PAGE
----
AUGUSTA - Adam Scott was the perfect candidate. This was the scripted April.

The unassuming Aussie has the game, the temperament and something else.

"There's no doubt," Scott said going into Saturday's third round, "I'm a much more patient player the last few years."

Better yet, this Masters tournament came without two of the most intimidating Augusta National obstructions: The Eisenhower Tree and Tiger Woods.

But Scott on Saturday battered his chances of becoming only the fourth repeat Masters champion.

Kicked them to the curb of Washington Road.

The 2013 winner dropped out of sight with a 76. At 1-over-par Scott is six shots off the lead with 15 guys to leap-frog.

It happens every April, nearly.

A repeat candidate emerges, claims confidence, fizzles.

The three back-to-back Masters winners, their legacies still all but safe in the clubhouse:

Jack Nicklaus (1965-1966)

Nick Faldo (1989-1990)

Tiger Woods (2001-2002)

In theory, Scott, 33, could go on a birdie/eagle tear Sunday and sneak into the lead.

But first he has to climb over the likes of co-leaders Bubba Watson, the 2012 champion, and Jordan Spieth, a 20-year-old Texan who already has Presidents Cup experience.

Spieth shot a 62 while playing with Mickelson last September at the Deutsche Bank Championship.

Watson knows how hard it is to repeat at Augusta.

Double-bogey day

"You're asked all these questions," Watson said. "'Can you defend? How are you going to play? How are you going to do this?' You have to give up the green jacket. You have to give it back to them, so there's a lot of things going on, media attention if you're the defending champion."

It gets hot under the collar out there, even on a perfect Saturday with a cool breeze. Scott and his putter stumbled with a double-bogey on the fourth hole, a par 3.

"It's not the end of the world," Scott said Sunday. "There are a lot of people between me and the leaders. But if I can play a good front nine, anything can happen on the back."

Could be worse.

Watson explained his 50th-place finish in 2013, blaming a non-alcoholic "hangover" that came with sudden glory. All while trying to balance a blossoming marriage and "learning how to become a family man."

Watson asked a reporter, "How many green jackets you got? If you had one, you would celebrate it for a year or two?"

Sure, and so would most golfers.

"I just think it's a tough tournament to win, because you have such great players, such great competition," said Phil Mickelson, who won the Masters in 2004, 2006 and 2010. "And the course does play different year-to-year."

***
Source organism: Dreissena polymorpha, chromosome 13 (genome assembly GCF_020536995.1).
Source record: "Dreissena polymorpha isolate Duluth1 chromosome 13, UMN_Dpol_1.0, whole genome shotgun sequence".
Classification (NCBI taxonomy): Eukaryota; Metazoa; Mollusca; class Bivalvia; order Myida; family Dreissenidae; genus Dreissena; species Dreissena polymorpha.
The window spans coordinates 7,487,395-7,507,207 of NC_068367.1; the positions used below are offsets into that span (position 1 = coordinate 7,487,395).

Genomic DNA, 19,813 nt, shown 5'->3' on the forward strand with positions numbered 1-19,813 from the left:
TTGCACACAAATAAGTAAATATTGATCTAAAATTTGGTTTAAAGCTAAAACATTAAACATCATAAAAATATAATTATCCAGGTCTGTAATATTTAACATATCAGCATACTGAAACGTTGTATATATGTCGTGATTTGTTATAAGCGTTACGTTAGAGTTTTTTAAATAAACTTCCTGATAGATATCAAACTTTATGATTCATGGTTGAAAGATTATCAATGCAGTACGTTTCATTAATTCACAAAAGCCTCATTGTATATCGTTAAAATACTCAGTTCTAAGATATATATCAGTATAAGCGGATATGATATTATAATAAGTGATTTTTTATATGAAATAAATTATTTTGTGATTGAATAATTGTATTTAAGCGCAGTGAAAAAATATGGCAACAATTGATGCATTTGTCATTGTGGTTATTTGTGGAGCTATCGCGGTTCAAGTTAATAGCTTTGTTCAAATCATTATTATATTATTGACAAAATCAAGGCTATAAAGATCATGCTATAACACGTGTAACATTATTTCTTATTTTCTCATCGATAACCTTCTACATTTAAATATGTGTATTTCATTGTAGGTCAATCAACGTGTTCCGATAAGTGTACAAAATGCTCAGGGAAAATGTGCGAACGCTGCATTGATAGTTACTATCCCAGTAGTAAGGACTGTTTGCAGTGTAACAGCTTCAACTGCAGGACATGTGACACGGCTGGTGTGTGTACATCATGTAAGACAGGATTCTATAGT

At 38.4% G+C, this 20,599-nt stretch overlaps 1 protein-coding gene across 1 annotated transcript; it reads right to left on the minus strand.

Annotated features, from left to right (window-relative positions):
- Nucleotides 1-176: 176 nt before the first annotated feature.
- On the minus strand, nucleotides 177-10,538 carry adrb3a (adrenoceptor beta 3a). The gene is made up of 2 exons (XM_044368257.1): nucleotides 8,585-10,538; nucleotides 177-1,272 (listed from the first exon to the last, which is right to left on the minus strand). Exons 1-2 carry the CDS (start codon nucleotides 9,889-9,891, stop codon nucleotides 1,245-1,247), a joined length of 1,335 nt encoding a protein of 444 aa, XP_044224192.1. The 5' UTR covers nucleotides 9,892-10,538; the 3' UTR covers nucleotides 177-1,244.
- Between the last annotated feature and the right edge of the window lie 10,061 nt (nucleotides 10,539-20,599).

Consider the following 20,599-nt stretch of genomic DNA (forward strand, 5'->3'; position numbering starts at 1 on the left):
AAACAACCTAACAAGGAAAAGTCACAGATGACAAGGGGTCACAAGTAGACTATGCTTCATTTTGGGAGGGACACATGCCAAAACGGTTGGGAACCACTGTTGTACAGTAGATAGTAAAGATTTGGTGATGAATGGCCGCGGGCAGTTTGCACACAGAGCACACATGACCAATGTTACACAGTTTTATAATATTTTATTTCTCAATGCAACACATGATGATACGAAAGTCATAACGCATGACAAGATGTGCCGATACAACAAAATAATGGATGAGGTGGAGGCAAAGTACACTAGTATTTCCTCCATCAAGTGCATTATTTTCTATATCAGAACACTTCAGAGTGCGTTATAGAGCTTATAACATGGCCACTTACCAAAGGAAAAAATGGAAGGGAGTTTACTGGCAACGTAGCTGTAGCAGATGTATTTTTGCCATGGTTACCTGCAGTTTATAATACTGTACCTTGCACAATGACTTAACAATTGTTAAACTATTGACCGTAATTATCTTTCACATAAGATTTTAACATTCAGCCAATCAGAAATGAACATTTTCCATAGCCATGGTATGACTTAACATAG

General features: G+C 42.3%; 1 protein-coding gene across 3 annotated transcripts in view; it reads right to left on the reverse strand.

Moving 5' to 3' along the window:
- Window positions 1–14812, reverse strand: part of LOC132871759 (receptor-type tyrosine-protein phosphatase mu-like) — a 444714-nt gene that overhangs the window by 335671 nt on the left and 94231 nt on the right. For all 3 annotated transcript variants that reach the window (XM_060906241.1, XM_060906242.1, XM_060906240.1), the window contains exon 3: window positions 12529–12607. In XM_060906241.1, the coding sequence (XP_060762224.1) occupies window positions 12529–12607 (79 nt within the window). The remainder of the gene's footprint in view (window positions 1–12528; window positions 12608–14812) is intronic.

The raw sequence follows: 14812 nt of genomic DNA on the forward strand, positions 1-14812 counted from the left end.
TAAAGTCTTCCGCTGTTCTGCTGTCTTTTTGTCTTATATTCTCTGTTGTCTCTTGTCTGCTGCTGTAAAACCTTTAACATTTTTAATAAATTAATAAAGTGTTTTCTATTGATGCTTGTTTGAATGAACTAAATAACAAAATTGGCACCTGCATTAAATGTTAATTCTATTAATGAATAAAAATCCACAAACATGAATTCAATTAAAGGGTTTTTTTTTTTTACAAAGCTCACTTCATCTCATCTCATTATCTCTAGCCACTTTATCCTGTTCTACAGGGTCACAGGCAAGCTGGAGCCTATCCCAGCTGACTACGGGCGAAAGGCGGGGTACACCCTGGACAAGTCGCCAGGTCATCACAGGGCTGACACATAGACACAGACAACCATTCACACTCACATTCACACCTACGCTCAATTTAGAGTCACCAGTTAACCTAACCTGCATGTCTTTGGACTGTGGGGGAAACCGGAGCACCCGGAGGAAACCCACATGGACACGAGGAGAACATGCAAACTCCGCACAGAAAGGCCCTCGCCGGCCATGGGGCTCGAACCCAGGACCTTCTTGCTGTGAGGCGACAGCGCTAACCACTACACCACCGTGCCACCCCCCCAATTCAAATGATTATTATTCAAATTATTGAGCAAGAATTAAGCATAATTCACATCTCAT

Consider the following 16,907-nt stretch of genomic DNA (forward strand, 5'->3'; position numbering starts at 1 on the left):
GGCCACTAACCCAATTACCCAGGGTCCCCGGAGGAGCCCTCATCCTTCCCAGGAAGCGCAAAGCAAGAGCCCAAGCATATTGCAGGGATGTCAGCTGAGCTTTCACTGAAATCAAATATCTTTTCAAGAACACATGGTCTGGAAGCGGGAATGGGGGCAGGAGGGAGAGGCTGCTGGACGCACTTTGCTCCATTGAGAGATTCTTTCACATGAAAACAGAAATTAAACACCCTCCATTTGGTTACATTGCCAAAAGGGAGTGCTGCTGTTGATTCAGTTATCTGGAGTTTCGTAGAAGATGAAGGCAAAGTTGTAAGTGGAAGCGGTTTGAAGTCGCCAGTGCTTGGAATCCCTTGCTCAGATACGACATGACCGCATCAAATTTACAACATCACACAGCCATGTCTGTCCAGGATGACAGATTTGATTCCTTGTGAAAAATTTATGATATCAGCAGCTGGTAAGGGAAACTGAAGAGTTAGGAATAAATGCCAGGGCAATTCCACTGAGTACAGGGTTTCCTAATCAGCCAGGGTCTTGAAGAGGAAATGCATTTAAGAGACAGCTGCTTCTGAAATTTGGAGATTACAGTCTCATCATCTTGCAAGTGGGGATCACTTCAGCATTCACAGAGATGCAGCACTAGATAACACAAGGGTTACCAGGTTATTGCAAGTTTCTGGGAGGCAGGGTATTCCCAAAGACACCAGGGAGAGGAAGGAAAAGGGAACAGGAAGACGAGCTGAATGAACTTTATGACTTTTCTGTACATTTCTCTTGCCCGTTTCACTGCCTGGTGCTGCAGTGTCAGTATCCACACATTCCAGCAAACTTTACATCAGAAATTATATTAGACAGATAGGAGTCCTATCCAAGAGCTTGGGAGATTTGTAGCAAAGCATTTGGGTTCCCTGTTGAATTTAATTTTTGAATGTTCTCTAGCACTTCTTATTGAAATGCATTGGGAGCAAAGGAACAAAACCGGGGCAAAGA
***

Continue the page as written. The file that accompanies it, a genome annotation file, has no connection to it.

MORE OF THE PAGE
That's the big thing. Bobby Jones built a golf tournament that demanded resourceful play. Long before television, Augusta encouraged dramatic second shots and creative putting.

Co-founder Clifford Roberts kept up the beat of constant, torturous course changes that continue 37 years after his death. Roberts in 1966 plugged in a pair of bunkers in the 18th fairway - precisely where players were targeting their drives.

Augusta National has been flipped, stretched, redesigned, replanted, "Tiger proofed" and tweaked some more.

Bubba's theory

But it's not just this former Georgia nursery. Repeating in any major is heavy lifting. Since the first Masters in 1934, there have been three repeat winners at the U.S. Open, seven at the British Open and three at the PGA Championship. Woods went back-to-back once at the British (2005-2006) and twice at the PGA 1999-2000 and 2006-2007).

Watson knows.

Just a few months removed from his left-handed magic at Augusta, Watson was the toast of the 2012 PGA Championship on Kiawah Island. The line for a Bubba autograph session inside the main Ocean Course concession tent was out the door.

Just another day in the life of a defending Masters champ.

"Yellow (Masters) flags. I've seen enough of those," Watson said this week. "I really don't want to sign too many more of those yellow flags. I think I've signed every single one since 2012."

But this much is guaranteed. Adam Scott will be around Augusta National very late Sunday.

To slip a green jacket onto someone else.

Follow Gene Sapakoff on Twitter @sapakoff